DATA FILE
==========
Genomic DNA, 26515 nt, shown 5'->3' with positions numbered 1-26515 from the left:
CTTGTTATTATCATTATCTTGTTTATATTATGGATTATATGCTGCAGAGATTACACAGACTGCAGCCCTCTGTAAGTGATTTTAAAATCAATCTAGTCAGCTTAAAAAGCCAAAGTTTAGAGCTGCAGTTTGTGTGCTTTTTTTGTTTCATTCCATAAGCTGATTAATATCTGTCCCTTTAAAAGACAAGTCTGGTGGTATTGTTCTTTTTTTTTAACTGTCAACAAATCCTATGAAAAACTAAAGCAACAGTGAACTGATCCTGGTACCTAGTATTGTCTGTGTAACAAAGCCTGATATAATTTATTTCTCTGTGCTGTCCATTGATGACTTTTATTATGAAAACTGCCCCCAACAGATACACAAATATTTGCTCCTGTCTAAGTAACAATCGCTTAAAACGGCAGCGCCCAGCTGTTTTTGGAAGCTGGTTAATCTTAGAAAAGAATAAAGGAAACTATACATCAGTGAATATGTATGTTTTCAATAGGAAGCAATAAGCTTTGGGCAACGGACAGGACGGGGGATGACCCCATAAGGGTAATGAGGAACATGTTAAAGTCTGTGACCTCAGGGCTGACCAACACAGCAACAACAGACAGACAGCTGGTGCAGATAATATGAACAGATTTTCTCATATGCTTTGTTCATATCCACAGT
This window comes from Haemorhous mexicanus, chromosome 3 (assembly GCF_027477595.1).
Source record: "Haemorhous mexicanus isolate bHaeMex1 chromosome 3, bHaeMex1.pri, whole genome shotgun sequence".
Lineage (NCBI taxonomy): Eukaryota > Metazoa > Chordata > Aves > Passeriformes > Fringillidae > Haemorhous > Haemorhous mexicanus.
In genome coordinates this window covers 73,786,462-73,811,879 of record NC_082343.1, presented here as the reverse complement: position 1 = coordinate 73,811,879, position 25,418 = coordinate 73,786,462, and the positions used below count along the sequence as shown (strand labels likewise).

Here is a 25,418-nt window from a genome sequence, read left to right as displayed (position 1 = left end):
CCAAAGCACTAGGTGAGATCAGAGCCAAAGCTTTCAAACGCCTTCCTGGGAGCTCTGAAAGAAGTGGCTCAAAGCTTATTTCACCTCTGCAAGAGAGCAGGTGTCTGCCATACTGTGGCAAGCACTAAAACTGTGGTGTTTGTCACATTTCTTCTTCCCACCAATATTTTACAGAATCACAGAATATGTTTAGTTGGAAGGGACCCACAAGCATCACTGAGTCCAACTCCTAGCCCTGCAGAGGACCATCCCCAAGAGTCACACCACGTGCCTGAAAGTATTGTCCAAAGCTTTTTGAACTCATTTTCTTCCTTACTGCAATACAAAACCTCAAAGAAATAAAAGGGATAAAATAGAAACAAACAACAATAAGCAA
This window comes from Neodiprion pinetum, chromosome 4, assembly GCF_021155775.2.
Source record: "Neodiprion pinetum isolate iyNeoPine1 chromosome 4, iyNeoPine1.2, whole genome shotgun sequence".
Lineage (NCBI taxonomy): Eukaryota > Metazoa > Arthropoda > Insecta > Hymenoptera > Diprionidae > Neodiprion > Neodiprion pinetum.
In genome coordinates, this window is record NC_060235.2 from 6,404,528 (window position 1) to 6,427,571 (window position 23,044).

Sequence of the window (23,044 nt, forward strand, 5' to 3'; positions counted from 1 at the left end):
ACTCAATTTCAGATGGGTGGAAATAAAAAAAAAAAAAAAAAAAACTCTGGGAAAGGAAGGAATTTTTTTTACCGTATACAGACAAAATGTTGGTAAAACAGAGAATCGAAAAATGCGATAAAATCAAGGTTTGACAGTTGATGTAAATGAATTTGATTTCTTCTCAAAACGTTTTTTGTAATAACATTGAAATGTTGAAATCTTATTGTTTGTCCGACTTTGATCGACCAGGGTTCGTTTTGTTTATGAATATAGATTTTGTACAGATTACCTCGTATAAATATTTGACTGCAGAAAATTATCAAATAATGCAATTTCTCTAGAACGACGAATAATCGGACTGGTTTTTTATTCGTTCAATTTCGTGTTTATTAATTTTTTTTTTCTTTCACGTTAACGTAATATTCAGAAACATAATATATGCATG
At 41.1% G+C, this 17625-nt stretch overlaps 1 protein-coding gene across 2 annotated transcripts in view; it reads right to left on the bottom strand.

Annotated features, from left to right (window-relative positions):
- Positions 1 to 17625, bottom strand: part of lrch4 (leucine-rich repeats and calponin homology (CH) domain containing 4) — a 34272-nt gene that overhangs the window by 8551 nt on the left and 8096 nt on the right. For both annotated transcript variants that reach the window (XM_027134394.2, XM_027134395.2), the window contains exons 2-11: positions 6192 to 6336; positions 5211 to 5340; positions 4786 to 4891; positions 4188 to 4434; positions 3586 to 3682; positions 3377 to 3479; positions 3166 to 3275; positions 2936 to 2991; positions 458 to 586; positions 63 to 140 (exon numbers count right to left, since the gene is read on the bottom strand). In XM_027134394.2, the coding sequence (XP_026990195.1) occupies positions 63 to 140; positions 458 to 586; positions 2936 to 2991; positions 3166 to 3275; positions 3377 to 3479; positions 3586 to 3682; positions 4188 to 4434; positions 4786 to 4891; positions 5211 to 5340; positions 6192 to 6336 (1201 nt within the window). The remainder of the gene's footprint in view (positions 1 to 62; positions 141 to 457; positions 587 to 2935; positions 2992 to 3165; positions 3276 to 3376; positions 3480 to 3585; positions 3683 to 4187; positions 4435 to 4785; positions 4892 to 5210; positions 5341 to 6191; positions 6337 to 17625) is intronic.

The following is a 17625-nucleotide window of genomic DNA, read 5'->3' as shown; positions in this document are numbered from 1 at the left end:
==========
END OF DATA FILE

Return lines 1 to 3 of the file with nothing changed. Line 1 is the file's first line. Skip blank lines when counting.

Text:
Genomic DNA, 26515 nt, shown 5'->3' with positions numbered 1-26515 from the left:
CTTGTTATTATCATTATCTTGTTTATATTATGGATTATATGCTGCAGAGATTACACAGACTGCAGCCCTCTGTAAGTGATTTTAAAATCAATCTAGTCAGCTTAAAAAGCCAAAGTTTAGAGCTGCAGTTTGTGTGCTTTTTTTGTTTCATTCCATAAGCTGATTAATATCTGTCCCTTTAAAAGACAAGTCTGGTGGTATTGTTCTTTTTTTTTAACTGTCAACAAATCCTATGAAAAACTAAAGCAACAGTGAACTGATCCTGGTACCTAGTATTGTCTGTGTAACAAAGCCTGATATAATTTATTTCTCTGTGCTGTCCATTGATGACTTTTATTATGAAAACTGCCCCCAACAGATACACAAATATTTGCTCCTGTCTAAGTAACAATCGCTTAAAACGGCAGCGCCCAGCTGTTTTTGGAAGCTGGTTAATCTTAGAAAAGAATAAAGGAAACTATACATCAGTGAATATGTATGTTTTCAATAGGAAGCAATAAGCTTTGGGCAACGGACAGGACGGGGGATGACCCCATAAGGGTAATGAGGAACATGTTAAAGTCTGTGACCTCAGGGCTGACCAACACAGCAACAACAGACAGACAGCTGGTGCAGATAATATGAACAGATTTTCTCATATGCTTTGTTCATATCCACAGT
This window comes from Haemorhous mexicanus, chromosome 3 (assembly GCF_027477595.1).